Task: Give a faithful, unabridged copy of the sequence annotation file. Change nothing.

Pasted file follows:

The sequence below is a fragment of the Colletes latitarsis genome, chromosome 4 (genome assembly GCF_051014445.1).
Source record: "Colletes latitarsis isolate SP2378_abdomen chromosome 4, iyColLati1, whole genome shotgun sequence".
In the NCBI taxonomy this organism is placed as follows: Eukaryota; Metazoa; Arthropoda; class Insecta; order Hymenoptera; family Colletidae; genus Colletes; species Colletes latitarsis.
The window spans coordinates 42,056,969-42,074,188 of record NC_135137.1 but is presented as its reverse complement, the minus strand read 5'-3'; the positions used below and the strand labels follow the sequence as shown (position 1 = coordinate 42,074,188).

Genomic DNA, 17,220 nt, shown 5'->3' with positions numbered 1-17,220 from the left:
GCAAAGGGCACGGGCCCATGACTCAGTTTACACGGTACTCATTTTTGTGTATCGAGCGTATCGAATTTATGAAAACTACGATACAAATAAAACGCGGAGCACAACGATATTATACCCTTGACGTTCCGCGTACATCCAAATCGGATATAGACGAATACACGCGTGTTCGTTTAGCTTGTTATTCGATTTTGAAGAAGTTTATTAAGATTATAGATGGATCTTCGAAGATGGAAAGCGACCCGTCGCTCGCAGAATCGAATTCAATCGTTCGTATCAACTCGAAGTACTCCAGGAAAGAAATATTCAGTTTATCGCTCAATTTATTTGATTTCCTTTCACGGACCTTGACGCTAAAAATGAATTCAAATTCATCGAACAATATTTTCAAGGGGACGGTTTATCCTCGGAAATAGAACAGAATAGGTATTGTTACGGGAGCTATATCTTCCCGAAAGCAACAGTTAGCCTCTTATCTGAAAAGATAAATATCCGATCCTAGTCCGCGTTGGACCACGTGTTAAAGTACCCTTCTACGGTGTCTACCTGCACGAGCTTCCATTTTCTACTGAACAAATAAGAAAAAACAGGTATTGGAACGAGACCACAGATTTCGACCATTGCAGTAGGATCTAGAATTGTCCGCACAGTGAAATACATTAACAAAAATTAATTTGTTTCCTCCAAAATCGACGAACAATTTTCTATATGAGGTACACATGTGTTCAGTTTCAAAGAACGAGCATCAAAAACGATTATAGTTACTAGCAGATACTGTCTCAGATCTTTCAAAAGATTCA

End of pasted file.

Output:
The sequence below is a fragment of the Colletes latitarsis genome, chromosome 4 (genome assembly GCF_051014445.1).
Source record: "Colletes latitarsis isolate SP2378_abdomen chromosome 4, iyColLati1, whole genome shotgun sequence".
In the NCBI taxonomy this organism is placed as follows: Eukaryota; Metazoa; Arthropoda; class Insecta; order Hymenoptera; family Colletidae; genus Colletes; species Colletes latitarsis.
The window spans coordinates 42,056,969-42,074,188 of record NC_135137.1 but is presented as its reverse complement, the minus strand read 5'-3'; the positions used below and the strand labels follow the sequence as shown (position 1 = coordinate 42,074,188).

Genomic DNA, 17,220 nt, shown 5'->3' with positions numbered 1-17,220 from the left:
GCAAAGGGCACGGGCCCATGACTCAGTTTACACGGTACTCATTTTTGTGTATCGAGCGTATCGAATTTATGAAAACTACGATACAAATAAAACGCGGAGCACAACGATATTATACCCTTGACGTTCCGCGTACATCCAAATCGGATATAGACGAATACACGCGTGTTCGTTTAGCTTGTTATTCGATTTTGAAGAAGTTTATTAAGATTATAGATGGATCTTCGAAGATGGAAAGCGACCCGTCGCTCGCAGAATCGAATTCAATCGTTCGTATCAACTCGAAGTACTCCAGGAAAGAAATATTCAGTTTATCGCTCAATTTATTTGATTTCCTTTCACGGACCTTGACGCTAAAAATGAATTCAAATTCATCGAACAATATTTTCAAGGGGACGGTTTATCCTCGGAAATAGAACAGAATAGGTATTGTTACGGGAGCTATATCTTCCCGAAAGCAACAGTTAGCCTCTTATCTGAAAAGATAAATATCCGATCCTAGTCCGCGTTGGACCACGTGTTAAAGTACCCTTCTACGGTGTCTACCTGCACGAGCTTCCATTTTCTACTGAACAAATAAGAAAAAACAGGTATTGGAACGAGACCACAGATTTCGACCATTGCAGTAGGATCTAGAATTGTCCGCACAGTGAAATACATTAACAAAAATTAATTTGTTTCCTCCAAAATCGACGAACAATTTTCTATATGAGGTACACATGTGTTCAGTTTCAAAGAACGAGCATCAAAAACGATTATAGTTACTAGCAGATACTGTCTCAGATCTTTCAAAAGATTCA